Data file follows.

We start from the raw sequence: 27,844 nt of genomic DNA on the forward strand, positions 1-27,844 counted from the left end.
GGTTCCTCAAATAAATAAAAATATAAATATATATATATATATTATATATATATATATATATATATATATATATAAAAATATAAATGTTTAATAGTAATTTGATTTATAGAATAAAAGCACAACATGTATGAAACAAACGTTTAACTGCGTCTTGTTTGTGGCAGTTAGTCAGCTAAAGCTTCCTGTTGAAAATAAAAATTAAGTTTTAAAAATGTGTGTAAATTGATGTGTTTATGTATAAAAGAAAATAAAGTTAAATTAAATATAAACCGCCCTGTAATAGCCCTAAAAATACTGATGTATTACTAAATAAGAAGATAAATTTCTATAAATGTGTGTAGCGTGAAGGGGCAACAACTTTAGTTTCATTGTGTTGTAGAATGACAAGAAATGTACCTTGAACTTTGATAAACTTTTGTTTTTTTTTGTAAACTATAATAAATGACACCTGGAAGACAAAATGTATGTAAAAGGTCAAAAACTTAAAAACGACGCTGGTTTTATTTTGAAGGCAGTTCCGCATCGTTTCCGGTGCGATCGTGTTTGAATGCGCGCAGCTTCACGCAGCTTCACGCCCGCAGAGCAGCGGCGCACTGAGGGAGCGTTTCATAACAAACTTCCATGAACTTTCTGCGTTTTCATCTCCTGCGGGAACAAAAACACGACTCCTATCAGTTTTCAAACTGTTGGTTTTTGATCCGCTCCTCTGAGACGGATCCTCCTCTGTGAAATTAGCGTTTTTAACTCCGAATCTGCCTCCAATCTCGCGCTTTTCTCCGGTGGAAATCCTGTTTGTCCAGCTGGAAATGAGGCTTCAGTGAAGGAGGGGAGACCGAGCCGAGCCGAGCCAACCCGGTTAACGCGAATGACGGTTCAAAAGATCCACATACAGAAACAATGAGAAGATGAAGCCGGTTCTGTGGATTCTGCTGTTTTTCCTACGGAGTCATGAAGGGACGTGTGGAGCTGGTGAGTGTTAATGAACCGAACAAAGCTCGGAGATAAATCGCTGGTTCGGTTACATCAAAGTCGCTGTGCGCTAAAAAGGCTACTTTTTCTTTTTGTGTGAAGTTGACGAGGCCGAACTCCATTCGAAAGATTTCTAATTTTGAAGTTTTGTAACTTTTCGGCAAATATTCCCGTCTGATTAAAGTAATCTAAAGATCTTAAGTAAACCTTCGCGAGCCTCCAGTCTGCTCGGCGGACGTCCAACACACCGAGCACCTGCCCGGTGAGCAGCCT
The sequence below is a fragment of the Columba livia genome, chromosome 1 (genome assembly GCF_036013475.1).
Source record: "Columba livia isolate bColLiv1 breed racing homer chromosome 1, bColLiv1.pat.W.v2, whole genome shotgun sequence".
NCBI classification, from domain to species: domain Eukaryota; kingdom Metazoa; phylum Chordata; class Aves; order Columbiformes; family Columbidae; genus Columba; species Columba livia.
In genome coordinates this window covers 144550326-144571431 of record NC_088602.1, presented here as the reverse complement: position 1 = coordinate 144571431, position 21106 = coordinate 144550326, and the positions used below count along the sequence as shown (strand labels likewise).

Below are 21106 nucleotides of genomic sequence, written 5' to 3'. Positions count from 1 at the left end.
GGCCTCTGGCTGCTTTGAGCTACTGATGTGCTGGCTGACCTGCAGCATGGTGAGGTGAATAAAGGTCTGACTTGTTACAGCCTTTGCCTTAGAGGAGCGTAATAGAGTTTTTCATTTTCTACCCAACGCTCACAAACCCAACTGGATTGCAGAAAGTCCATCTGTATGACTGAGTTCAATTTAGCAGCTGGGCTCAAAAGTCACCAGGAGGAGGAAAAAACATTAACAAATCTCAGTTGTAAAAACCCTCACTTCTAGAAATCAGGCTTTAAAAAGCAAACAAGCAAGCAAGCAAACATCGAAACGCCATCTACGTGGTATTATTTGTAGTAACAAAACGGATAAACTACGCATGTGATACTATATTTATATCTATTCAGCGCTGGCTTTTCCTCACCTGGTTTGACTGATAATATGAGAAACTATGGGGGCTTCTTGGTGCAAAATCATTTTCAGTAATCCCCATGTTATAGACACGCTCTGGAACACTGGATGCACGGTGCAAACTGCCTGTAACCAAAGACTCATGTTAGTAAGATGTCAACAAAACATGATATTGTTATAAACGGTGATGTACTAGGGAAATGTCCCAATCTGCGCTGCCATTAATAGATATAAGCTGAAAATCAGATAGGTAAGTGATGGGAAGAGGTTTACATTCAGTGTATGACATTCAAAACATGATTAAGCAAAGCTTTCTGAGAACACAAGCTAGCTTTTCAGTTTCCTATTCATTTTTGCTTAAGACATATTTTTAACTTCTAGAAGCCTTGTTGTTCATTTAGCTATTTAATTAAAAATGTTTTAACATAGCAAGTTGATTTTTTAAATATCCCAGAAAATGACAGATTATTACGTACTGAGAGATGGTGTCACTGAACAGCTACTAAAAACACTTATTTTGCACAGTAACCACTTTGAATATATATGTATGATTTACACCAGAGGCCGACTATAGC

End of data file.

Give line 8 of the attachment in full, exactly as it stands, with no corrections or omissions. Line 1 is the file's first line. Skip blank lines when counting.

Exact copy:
GGCCTCTGGCTGCTTTGAGCTACTGATGTGCTGGCTGACCTGCAGCATGGTGAGGTGAATAAAGGTCTGACTTGTTACAGCCTTTGCCTTAGAGGAGCGTAATAGAGTTTTTCATTTTCTACCCAACGCTCACAAACCCAACTGGATTGCAGAAAGTCCATCTGTATGACTGAGTTCAATTTAGCAGCTGGGCTCAAAAGTCACCAGGAGGAGGAAAAAACATTAACAAATCTCAGTTGTAAAAACCCTCACTTCTAGAAATCAGGCTTTAAAAAGCAAACAAGCAAGCAAGCAAACATCGAAACGCCATCTACGTGGTATTATTTGTAGTAACAAAACGGATAAACTACGCATGTGATACTATATTTATATCTATTCAGCGCTGGCTTTTCCTCACCTGGTTTGACTGATAATATGAGAAACTATGGGGGCTTCTTGGTGCAAAATCATTTTCAGTAATCCCCATGTTATAGACACGCTCTGGAACACTGGATGCACGGTGCAAACTGCCTGTAACCAAAGACTCATGTTAGTAAGATGTCAACAAAACATGATATTGTTATAAACGGTGATGTACTAGGGAAATGTCCCAATCTGCGCTGCCATTAATAGATATAAGCTGAAAATCAGATAGGTAAGTGATGGGAAGAGGTTTACATTCAGTGTATGACATTCAAAACATGATTAAGCAAAGCTTTCTGAGAACACAAGCTAGCTTTTCAGTTTCCTATTCATTTTTGCTTAAGACATATTTTTAACTTCTAGAAGCCTTGTTGTTCATTTAGCTATTTAATTAAAAATGTTTTAACATAGCAAGTTGATTTTTTAAATATCCCAGAAAATGACAGATTATTACGTACTGAGAGATGGTGTCACTGAACAGCTACTAAAAACACTTATTTTGCACAGTAACCACTTTGAATATATATGTATGATTTACACCAGAGGCCGACTATAGC